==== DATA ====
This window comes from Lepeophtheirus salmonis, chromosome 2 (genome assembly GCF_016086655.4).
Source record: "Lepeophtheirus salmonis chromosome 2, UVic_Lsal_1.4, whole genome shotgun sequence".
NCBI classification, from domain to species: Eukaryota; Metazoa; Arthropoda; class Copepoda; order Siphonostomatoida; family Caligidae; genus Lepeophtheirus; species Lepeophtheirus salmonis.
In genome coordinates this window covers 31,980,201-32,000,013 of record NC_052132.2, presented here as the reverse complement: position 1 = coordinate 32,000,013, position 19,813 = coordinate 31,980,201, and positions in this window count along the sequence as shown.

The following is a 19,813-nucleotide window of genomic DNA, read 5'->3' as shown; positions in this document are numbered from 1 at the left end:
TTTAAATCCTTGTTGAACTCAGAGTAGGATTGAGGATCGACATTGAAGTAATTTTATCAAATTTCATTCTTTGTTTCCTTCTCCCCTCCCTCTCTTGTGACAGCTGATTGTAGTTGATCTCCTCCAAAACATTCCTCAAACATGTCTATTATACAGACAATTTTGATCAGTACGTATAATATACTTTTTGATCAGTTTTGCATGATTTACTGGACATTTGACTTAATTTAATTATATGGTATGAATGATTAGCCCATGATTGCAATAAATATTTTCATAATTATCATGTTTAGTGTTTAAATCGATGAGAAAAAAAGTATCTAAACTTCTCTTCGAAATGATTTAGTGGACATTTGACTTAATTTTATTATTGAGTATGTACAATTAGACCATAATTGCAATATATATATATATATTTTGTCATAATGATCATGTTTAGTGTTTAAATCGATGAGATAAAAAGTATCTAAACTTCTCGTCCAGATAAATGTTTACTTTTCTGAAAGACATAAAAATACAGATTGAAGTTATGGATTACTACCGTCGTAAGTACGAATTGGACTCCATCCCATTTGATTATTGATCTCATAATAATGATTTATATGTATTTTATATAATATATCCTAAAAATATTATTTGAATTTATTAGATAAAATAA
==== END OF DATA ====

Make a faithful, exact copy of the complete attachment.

This window comes from Lepeophtheirus salmonis, chromosome 2 (genome assembly GCF_016086655.4).
Source record: "Lepeophtheirus salmonis chromosome 2, UVic_Lsal_1.4, whole genome shotgun sequence".
NCBI classification, from domain to species: Eukaryota; Metazoa; Arthropoda; class Copepoda; order Siphonostomatoida; family Caligidae; genus Lepeophtheirus; species Lepeophtheirus salmonis.
In genome coordinates this window covers 31,980,201-32,000,013 of record NC_052132.2, presented here as the reverse complement: position 1 = coordinate 32,000,013, position 19,813 = coordinate 31,980,201, and positions in this window count along the sequence as shown.

The following is a 19,813-nucleotide window of genomic DNA, read 5'->3' as shown; positions in this document are numbered from 1 at the left end:
TTTAAATCCTTGTTGAACTCAGAGTAGGATTGAGGATCGACATTGAAGTAATTTTATCAAATTTCATTCTTTGTTTCCTTCTCCCCTCCCTCTCTTGTGACAGCTGATTGTAGTTGATCTCCTCCAAAACATTCCTCAAACATGTCTATTATACAGACAATTTTGATCAGTACGTATAATATACTTTTTGATCAGTTTTGCATGATTTACTGGACATTTGACTTAATTTAATTATATGGTATGAATGATTAGCCCATGATTGCAATAAATATTTTCATAATTATCATGTTTAGTGTTTAAATCGATGAGAAAAAAAGTATCTAAACTTCTCTTCGAAATGATTTAGTGGACATTTGACTTAATTTTATTATTGAGTATGTACAATTAGACCATAATTGCAATATATATATATATATTTTGTCATAATGATCATGTTTAGTGTTTAAATCGATGAGATAAAAAGTATCTAAACTTCTCGTCCAGATAAATGTTTACTTTTCTGAAAGACATAAAAATACAGATTGAAGTTATGGATTACTACCGTCGTAAGTACGAATTGGACTCCATCCCATTTGATTATTGATCTCATAATAATGATTTATATGTATTTTATATAATATATCCTAAAAATATTATTTGAATTTATTAGATAAAATAA